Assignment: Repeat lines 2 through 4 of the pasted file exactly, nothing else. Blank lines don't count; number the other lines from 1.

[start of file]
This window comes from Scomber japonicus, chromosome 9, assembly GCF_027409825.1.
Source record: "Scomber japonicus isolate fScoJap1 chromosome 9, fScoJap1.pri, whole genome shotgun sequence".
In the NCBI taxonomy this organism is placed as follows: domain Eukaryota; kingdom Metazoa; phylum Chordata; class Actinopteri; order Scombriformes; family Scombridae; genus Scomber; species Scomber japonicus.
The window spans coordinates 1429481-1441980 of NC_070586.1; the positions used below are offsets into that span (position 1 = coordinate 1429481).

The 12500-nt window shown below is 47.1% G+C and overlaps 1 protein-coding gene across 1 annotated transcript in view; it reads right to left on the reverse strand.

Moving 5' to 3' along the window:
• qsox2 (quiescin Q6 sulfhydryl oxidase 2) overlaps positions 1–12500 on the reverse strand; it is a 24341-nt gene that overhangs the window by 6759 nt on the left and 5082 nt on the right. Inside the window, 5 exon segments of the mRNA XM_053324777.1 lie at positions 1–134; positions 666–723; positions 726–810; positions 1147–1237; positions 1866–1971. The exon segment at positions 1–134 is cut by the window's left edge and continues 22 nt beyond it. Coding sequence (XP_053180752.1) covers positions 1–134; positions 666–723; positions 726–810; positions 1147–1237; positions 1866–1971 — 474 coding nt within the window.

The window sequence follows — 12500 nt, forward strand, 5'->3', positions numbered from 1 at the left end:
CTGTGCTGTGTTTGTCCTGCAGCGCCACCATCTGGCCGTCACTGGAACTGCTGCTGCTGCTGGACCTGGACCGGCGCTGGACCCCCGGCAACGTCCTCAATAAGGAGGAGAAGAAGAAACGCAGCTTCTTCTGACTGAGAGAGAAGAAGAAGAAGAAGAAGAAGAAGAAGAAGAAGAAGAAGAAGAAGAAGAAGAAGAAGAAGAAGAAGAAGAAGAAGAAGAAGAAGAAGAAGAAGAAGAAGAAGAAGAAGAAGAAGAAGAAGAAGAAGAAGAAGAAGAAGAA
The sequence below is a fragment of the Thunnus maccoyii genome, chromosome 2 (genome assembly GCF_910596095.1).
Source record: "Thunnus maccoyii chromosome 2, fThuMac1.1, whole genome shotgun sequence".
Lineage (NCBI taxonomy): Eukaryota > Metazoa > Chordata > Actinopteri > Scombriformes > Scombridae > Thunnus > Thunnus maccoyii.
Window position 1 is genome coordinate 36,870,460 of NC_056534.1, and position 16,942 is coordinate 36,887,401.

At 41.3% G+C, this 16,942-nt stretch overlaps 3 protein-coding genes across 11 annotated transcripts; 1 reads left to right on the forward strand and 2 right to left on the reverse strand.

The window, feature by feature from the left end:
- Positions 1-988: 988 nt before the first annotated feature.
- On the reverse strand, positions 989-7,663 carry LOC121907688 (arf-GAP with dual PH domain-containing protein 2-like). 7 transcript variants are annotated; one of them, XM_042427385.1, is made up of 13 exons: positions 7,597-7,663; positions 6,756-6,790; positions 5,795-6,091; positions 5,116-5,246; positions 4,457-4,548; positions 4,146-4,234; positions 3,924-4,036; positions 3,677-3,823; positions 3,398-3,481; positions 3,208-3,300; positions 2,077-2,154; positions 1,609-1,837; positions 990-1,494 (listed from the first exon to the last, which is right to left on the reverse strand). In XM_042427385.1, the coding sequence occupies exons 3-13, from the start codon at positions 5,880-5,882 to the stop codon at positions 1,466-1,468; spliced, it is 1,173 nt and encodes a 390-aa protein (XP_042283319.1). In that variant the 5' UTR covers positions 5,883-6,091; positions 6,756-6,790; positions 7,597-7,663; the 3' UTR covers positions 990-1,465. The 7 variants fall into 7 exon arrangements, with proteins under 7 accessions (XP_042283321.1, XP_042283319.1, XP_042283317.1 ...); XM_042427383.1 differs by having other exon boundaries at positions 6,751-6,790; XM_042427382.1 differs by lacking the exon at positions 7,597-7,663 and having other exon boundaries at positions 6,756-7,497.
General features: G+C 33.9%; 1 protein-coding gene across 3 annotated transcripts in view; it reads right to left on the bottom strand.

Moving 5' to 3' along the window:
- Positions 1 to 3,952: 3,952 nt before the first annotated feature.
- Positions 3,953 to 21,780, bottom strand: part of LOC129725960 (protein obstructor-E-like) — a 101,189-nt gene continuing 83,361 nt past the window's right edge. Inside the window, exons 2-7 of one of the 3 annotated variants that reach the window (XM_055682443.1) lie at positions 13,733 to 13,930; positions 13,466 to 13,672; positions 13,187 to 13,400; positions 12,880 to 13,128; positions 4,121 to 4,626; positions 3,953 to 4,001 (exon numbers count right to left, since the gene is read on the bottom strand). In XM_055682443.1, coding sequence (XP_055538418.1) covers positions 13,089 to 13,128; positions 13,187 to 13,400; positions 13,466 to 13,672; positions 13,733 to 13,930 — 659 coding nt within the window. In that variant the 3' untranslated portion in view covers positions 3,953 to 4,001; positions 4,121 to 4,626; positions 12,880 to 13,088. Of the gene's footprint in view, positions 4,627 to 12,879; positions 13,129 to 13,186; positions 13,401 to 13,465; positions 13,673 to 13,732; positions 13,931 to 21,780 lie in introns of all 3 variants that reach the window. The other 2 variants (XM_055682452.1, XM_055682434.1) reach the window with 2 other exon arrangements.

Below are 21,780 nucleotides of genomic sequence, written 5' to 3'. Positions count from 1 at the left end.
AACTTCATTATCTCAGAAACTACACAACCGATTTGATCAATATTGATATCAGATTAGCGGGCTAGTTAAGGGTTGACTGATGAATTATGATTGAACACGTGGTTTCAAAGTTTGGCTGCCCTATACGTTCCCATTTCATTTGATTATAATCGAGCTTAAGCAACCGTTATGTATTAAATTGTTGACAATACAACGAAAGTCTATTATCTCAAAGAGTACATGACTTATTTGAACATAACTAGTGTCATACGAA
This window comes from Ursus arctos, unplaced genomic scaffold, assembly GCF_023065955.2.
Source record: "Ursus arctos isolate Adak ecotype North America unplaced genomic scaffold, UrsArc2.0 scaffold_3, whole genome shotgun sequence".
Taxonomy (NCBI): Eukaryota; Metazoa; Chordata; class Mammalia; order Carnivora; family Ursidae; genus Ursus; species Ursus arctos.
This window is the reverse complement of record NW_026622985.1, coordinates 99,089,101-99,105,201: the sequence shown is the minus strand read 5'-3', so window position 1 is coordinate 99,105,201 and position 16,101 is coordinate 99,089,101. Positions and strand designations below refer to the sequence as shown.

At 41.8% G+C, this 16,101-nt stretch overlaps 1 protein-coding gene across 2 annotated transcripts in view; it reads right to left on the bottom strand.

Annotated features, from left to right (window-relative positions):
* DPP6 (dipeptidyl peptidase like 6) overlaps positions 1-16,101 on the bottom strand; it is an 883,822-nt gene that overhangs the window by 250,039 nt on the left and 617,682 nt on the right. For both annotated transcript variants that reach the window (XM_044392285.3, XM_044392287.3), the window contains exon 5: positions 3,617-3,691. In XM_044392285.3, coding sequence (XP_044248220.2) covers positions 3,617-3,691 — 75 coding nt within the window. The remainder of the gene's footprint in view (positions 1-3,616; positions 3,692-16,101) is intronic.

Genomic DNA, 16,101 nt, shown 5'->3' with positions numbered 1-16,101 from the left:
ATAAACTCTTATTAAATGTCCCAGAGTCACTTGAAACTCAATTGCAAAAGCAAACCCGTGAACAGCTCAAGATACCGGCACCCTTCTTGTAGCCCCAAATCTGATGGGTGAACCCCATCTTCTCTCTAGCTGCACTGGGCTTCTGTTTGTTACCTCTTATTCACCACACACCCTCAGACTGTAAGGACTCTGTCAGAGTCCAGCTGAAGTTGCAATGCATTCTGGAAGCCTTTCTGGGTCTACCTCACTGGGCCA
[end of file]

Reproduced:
Source record: "Scomber japonicus isolate fScoJap1 chromosome 9, fScoJap1.pri, whole genome shotgun sequence".
In the NCBI taxonomy this organism is placed as follows: domain Eukaryota; kingdom Metazoa; phylum Chordata; class Actinopteri; order Scombriformes; family Scombridae; genus Scomber; species Scomber japonicus.
The window spans coordinates 1429481-1441980 of NC_070586.1; the positions used below are offsets into that span (position 1 = coordinate 1429481).